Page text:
Configuring Transactions (JTA) using JBoss / Wildfly

This tutorial discusses about configuring and monitoring transactions using the Java Transaction API(JTA) on Wildfly application server.

Transaction overview

Let’s start from some definitions: You can define a transaction as a group of operations that must be performed as a unit and can involve persisting data objects, sending a message, and so on.
When the operations in a transaction involve multiple databases or other resources that reside on separate computers or processes, that becomes a distributed transaction. Such enterprise-wide transactions require special coordination between the resources involved and can be extremely difficult to program reliably.

This is where Java Transaction API (JTA) comes in, providing the interface that resources can implement and to which they can bind, in order to participate in a distributed transaction.

For example, the EJB container is a transaction manager that supports JTA. Therefore, it can participate in distributed transactions involving other EJB containers, as well as third-party JTA resources, such as many database management systems. Within JBoss EAP / Wildfly you can configure transactions in their own subsystem. The transactions subsystem consists mainly of four elements:

  • Core environment: includes the TransactionManager interface, which allows the application server to control the transaction boundaries on behalf of the resource being managed.
  • Recovery-environment: ensures that results of a transaction are applied consistently to all resources affected by the transaction, even if any of the application processes or the machine hosting them crashes or loses network connectivity.
  • Coordinator-environment: A transaction coordinator, in turn, manages communication with transactional objects and resources that participate in transactions.
  • Object-store: JBoss transaction service uses an ObjectStore to persistently record the outcomes of transactions, for failure recovery. As a matter of fact, the RecoveryManager scans the ObjectStore and other locations of information, looking for transactions and resources that require, or may require, recovery..

Transaction configuration

Here’s a sample custom transaction configuration:

<subsystem xmlns="urn:jboss:domain:transactions:1.3">
            <recovery-environment socket-binding="txn-recovery-environment" status-socket-binding="txn-status-manager"/>
            <coordinator-environment default-timeout="300"/>
  • default-timeout, specifies the default transaction timeout (in seconds) for your JTA Transactions. The default value for it is 300 seconds.
  • enable-statistics determines whether or not the transaction service should gather statistical information. The default is to not gather this information.

You can also enable transaction statistics by setting the wildfly.transactions.statistics-enabled property at start-up. Example:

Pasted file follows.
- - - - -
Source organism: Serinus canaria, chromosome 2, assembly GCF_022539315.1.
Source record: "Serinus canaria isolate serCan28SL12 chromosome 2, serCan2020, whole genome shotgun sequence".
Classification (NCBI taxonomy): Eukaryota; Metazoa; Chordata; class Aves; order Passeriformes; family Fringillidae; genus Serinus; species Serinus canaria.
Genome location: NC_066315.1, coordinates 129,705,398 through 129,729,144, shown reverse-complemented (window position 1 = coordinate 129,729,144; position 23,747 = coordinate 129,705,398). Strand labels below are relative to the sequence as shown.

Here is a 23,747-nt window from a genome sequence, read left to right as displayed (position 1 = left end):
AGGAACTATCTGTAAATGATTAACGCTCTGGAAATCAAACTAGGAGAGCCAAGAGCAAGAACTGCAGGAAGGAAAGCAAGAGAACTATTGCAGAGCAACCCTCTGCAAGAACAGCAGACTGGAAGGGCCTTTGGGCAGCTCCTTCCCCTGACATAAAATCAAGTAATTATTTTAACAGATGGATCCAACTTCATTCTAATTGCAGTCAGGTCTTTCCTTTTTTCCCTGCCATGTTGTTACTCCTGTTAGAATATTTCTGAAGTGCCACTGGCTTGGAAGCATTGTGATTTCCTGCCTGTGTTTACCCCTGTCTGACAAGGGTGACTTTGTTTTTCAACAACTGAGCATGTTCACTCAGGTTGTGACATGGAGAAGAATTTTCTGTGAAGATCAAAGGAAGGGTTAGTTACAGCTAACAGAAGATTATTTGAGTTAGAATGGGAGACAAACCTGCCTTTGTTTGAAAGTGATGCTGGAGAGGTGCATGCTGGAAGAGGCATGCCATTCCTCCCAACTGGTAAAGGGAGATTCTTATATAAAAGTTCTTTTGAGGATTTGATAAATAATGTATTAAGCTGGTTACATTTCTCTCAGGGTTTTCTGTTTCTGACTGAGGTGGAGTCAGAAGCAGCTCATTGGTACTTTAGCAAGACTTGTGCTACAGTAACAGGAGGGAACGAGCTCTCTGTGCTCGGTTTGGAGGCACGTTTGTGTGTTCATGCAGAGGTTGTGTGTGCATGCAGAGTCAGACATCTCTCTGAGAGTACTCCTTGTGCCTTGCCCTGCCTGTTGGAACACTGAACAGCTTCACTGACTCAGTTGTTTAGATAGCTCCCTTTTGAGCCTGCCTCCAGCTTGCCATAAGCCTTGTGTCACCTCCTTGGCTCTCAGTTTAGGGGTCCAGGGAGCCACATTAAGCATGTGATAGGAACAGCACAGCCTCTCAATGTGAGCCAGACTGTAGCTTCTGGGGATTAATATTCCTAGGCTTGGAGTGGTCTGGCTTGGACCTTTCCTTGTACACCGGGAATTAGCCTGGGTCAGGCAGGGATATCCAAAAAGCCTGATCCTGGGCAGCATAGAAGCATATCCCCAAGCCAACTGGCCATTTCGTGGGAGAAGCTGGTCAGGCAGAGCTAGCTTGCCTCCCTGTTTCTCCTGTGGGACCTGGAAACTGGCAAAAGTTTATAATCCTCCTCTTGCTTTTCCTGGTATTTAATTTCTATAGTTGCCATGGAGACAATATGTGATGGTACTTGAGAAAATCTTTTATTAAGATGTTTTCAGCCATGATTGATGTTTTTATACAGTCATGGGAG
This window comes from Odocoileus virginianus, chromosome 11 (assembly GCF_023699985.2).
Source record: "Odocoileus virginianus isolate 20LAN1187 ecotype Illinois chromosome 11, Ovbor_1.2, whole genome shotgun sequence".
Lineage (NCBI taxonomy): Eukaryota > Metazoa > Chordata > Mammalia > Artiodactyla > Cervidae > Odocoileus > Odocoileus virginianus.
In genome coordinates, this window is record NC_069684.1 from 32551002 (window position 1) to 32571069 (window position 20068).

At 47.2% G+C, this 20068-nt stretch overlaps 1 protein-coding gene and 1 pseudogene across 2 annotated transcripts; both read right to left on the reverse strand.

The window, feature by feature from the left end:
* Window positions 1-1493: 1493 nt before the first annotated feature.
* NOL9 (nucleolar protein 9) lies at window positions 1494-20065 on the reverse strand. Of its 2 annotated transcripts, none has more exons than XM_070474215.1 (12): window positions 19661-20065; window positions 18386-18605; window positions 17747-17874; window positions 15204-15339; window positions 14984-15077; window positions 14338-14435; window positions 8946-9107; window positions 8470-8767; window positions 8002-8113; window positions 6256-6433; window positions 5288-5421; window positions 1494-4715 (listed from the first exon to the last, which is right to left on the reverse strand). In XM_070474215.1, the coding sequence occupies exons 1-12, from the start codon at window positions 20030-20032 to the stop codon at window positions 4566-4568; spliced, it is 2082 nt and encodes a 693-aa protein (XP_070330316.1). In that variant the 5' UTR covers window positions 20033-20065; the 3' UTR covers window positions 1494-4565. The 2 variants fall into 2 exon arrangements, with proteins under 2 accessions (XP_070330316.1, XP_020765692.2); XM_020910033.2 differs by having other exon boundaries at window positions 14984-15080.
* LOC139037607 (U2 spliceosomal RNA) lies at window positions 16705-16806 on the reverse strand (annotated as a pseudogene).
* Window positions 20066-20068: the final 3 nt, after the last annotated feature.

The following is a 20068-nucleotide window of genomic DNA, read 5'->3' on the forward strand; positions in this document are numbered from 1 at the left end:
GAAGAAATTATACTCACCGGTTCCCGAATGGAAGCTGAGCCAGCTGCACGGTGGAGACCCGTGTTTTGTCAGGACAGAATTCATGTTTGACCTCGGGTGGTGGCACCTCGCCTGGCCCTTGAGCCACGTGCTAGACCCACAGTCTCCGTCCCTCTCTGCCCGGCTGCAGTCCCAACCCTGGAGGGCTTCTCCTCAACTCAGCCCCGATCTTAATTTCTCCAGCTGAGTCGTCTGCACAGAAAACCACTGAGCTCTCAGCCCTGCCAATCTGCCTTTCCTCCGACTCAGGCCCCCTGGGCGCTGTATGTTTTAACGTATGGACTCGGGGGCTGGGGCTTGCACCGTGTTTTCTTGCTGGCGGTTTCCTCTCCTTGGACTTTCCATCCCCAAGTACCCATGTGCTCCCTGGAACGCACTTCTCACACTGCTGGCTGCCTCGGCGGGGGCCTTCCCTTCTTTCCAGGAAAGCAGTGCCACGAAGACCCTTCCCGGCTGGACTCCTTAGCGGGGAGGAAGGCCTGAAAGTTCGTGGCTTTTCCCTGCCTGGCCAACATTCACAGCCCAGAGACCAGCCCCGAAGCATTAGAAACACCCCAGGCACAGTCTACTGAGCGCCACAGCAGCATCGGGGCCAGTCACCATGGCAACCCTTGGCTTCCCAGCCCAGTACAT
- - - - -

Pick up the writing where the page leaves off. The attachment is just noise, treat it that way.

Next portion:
set "JAVA_OPTS=%JAVA_OPTS% -Dwildfly.transactions.statistics-enabled=true"

Finally, since WildFly 23 it is possible to specify the maximum-timeout attribute which comes into play if you set a default-timeout of “0“. In this case, to avoid an unlimited transaction timeout, WildFly will use the maximum-timeout attribute as  default value for transactions.

Managing Transactions in applications

A common strategy to start a JTA Transaction is to use an EJB or a @Transactional CDI Component (see this article to learn mode: Using Transactions in CDI Beans). Then, if the duration of these transactions exceeds the specified timeout setting, the transaction service will roll-back the transactions automatically.
You can modify the default transaction timeout either at application server level by issuing from the CLI:


Or you can specify this annotation at class/method level of your transactional components (i.e. EJBs)
The TransactionTimeout annotation is used to specify the transaction timeout for a given method.

For example:

@TransactionTimeout(value = 10, unit = TimeUnit.SECONDS)

As an alternative you can specify the transaction timeout in the Deployment Descriptor of your jboss-ejb3.xml as follows:

<jboss:ejb-jar xmlns:jboss=""

You can set the maximum timeout from the CLI as follows:


Next, you need to check that JTA statistics are enabled. The default is false, in order to enable it you can issue:


Finally, you can monitor your transaction statistics either from the CLI by issuing:


As an alternative, you can use the Admin Console, by selecting the Runtime upper tab and the Subsystems->Transactions view

jta transactions jboss wildfly tutorial jta

Managing Transaction from the CLI

Here is a set of handy CLI commands to manage JTA transactions.

Firstly, to view all Prepared Transactions:


Then, t view all attributes of a single Transaction:


To delete a Transaction:


Finally, to recover a Transaction:


Node identifier property is set to the default value. Please make sure it is unique.

When using XA Transaction, the Transaction Manager requires that you set an unique node-identifier in order to be able to recover an XA transaction properly.

If you don’t set it, the following WARN will be displayed:

WFLYTX0013: Node identifier property is set to the default value. Please make sure it is unique.

If you aren’t using XA transactions, then the above WARN is harmless.

You can set the node identifier as follows. Firstly, define a System Property:


Then, use this system property to set the transactions subsystem’s node-identifier attribute:


That will result in the following configuration:

<subsystem xmlns="urn:jboss:domain:transactions:6.0">
    <core-environment node-identifier="${}">

Using a System Property to decouple the assignment of the node-identifier is especially useful in domain mode, where you can have multiple servers on the same configuration:


Now it’s sufficient to set the single property for the profile we’re working with: